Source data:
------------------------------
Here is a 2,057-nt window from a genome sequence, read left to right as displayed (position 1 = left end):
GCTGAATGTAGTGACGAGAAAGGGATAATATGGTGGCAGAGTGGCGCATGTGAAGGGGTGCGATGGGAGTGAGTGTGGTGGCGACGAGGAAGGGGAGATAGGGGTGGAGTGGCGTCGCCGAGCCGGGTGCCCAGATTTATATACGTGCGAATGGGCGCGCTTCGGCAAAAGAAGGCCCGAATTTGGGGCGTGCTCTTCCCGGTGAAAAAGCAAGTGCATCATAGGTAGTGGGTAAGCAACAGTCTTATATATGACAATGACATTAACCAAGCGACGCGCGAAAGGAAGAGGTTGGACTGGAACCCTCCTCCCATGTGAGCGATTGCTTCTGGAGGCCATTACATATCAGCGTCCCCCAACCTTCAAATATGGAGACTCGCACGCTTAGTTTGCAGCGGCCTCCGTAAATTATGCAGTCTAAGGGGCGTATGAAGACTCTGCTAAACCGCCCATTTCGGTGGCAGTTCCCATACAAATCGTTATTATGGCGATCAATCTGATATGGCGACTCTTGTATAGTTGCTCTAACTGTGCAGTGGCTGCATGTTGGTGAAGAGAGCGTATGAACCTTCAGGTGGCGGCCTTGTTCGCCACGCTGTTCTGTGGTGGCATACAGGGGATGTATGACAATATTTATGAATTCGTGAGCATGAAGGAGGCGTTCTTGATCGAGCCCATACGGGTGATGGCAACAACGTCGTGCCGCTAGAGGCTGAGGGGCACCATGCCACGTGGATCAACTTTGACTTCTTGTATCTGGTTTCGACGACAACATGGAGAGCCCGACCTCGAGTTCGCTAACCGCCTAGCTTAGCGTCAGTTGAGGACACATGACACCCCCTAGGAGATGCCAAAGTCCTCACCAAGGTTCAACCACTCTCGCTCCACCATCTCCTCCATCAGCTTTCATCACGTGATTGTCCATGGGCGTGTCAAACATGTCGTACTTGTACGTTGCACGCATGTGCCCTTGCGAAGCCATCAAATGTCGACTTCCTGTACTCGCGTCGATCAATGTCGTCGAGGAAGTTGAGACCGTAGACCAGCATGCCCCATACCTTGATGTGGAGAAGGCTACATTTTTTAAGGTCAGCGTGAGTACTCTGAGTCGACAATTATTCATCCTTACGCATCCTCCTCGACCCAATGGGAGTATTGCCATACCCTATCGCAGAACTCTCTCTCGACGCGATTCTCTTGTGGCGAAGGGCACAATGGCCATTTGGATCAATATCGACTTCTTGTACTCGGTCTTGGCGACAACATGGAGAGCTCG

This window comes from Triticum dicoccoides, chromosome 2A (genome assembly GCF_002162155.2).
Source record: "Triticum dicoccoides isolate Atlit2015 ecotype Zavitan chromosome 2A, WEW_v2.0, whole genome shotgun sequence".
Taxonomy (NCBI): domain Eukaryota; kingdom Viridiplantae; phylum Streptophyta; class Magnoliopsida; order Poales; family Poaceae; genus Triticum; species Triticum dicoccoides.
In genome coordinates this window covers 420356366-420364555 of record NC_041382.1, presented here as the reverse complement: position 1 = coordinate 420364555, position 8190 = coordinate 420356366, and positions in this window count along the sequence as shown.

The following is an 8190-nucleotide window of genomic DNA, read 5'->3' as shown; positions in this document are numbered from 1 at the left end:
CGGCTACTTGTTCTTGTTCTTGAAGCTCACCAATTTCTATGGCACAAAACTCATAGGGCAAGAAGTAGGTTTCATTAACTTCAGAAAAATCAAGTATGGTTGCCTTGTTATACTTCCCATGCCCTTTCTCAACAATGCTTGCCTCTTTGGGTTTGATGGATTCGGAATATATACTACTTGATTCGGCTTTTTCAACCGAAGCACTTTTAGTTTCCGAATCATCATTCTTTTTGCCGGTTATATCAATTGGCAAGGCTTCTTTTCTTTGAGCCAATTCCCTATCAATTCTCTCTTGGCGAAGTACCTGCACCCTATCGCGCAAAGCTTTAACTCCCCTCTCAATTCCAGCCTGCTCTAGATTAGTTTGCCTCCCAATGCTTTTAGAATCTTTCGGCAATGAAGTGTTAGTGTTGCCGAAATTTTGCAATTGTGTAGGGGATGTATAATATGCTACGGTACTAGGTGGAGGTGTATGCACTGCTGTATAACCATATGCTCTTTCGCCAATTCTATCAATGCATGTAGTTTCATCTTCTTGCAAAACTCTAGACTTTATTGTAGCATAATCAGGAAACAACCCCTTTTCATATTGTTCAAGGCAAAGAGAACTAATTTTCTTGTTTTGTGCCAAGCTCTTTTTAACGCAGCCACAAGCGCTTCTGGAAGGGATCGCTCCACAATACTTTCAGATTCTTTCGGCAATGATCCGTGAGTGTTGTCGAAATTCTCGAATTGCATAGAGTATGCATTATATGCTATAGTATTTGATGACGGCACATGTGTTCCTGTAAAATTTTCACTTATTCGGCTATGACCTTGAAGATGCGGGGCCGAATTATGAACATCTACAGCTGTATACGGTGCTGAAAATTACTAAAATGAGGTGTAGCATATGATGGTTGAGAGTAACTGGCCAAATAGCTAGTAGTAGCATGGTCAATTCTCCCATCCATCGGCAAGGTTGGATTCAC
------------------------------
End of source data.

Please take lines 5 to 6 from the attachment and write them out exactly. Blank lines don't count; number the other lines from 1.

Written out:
Taxonomy (NCBI): domain Eukaryota; kingdom Viridiplantae; phylum Streptophyta; class Magnoliopsida; order Poales; family Poaceae; genus Triticum; species Triticum dicoccoides.
In genome coordinates this window covers 420356366-420364555 of record NC_041382.1, presented here as the reverse complement: position 1 = coordinate 420364555, position 8190 = coordinate 420356366, and positions in this window count along the sequence as shown.